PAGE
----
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SBA testifies before Congress regarding estate tax

The Small Business Administration was asked to testify before a Congressional sub-committee this week. The Small Business Committee of the House of Representatives is looking into the potential impact upon small business of changes to the estate tax, which is set to expire in Jan. 2013.

Many people may consider a small business the mom and pop store, or a small landscaping business. However, the SBA has a slightly larger definition. According to the SBA, a small business is one that is "independently owned and operated, is organized for profit, and is not dominant in its field."

There are limits to revenue and number of employees to qualify as a small business. For example, a general construction company would qualify as a small business as long as its annual receipts are not over $13.5 to $17 million, depending on the type of construction.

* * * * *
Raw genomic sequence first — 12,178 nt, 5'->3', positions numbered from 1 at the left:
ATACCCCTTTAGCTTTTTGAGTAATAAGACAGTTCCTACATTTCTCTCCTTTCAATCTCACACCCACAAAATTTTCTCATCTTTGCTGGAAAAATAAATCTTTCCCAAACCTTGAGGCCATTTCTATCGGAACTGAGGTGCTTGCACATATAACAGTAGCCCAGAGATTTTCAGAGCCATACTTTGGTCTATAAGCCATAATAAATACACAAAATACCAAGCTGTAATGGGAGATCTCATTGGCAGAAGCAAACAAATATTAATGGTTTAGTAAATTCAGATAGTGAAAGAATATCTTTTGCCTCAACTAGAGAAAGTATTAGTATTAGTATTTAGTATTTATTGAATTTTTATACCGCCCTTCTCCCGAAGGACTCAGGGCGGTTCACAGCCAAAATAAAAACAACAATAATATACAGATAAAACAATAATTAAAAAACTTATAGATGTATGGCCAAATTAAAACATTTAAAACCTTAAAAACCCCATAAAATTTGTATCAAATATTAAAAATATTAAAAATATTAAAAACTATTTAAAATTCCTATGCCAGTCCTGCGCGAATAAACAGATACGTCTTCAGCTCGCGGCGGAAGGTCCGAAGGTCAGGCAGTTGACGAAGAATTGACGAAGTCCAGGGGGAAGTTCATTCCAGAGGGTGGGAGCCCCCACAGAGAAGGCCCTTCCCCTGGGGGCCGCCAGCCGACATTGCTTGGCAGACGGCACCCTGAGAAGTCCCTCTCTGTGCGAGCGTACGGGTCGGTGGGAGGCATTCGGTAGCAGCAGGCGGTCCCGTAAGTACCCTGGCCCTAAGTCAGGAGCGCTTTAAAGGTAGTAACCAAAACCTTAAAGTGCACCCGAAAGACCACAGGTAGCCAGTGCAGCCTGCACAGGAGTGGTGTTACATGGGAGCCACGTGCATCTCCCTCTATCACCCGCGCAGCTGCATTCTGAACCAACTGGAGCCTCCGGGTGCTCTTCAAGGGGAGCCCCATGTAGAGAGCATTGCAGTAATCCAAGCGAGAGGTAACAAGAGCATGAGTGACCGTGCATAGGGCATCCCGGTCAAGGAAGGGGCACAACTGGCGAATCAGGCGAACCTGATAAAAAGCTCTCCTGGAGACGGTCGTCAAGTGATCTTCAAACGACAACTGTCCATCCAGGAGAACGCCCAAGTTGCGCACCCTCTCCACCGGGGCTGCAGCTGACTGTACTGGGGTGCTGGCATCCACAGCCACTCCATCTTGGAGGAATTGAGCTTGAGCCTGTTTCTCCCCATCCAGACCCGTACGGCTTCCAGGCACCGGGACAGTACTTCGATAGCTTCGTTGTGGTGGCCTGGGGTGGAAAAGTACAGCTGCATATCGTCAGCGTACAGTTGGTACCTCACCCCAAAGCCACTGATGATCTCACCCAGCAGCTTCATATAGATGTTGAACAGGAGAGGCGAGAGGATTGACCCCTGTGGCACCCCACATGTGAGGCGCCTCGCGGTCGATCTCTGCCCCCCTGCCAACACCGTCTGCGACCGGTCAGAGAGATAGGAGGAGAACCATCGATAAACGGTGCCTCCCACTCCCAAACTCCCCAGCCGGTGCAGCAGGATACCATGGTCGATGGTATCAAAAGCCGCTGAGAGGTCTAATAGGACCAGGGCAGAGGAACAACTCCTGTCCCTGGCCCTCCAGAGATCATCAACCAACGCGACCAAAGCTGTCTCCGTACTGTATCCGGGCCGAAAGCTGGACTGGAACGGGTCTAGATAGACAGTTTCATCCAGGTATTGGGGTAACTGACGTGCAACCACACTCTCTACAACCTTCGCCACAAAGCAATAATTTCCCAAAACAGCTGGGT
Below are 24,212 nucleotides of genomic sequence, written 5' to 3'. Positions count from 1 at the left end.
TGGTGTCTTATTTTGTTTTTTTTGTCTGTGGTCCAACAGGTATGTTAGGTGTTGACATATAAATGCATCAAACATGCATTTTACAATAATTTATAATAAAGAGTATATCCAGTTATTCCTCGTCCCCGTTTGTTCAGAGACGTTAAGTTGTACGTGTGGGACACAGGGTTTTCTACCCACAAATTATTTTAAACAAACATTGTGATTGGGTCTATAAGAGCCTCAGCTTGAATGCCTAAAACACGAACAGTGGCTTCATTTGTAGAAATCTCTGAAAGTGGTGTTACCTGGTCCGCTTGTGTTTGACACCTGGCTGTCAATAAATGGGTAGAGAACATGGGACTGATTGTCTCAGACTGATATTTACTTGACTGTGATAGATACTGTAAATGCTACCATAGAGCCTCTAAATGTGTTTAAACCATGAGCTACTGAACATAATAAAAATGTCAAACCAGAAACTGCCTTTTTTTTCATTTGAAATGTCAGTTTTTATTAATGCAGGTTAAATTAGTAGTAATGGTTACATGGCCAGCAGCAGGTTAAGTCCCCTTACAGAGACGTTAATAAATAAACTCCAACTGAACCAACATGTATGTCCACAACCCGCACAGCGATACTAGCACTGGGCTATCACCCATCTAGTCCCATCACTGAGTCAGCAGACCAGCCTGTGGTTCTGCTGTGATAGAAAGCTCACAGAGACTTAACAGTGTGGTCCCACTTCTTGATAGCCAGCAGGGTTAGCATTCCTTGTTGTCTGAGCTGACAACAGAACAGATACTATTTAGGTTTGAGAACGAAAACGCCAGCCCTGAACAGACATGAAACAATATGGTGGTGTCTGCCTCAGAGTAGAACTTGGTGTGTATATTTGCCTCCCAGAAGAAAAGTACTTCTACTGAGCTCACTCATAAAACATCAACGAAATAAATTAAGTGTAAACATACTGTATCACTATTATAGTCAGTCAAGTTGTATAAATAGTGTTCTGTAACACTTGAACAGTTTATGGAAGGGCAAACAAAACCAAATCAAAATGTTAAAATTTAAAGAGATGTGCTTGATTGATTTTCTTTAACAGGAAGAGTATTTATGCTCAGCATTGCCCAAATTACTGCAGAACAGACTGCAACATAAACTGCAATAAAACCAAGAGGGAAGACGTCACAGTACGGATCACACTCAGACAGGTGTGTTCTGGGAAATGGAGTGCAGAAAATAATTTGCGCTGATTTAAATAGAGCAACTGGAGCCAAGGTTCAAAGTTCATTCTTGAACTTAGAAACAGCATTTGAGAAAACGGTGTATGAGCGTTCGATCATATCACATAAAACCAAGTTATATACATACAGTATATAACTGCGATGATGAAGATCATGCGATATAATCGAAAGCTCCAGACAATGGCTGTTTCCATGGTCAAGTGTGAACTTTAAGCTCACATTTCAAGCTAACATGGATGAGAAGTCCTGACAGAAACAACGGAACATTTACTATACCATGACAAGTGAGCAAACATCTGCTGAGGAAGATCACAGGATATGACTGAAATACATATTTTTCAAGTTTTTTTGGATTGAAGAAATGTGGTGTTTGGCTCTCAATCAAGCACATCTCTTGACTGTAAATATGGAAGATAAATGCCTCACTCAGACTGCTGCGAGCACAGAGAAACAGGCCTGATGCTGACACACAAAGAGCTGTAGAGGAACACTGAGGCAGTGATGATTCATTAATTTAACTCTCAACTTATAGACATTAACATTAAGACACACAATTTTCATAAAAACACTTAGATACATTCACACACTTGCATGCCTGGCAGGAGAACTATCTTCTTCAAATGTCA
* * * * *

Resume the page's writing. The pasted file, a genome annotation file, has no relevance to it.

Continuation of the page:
The estate tax current exemption is set at $5 million and any amount higher than $5 million is taxed at 35 percent. In January the exemption would drop down to its previous level of $1 million with a 55 percent rate for estate taxes.

News sources indicated that the SBA argues that if the rate returns to its previous level, that small closely held businesses may have to sell assets to pay the estate tax. A chief financial officer testified that her father's business would have to sell off parts of the business to pay an estate tax. However, the CFO's father's business has revenue of $40 million and 92 employees in three locations, so may be at the upper end of any representative sample.

A Certified Public Accountant also testified that as a practical matter, the $5 million exemption does not affect many people, but that returning to the previous level of $1 million would impact a far greater number of people.

The White House has proposed a $3.5 million exemption and a 35 percent estate tax rate. No matter what happens in January, it is a wise idea to consult with a legal tax professional for estate tax planning. Failing to plan could be costly.

Source: vcstar.com, "Get Started: SBA loan hearings, estate tax concern," June 4, 2012

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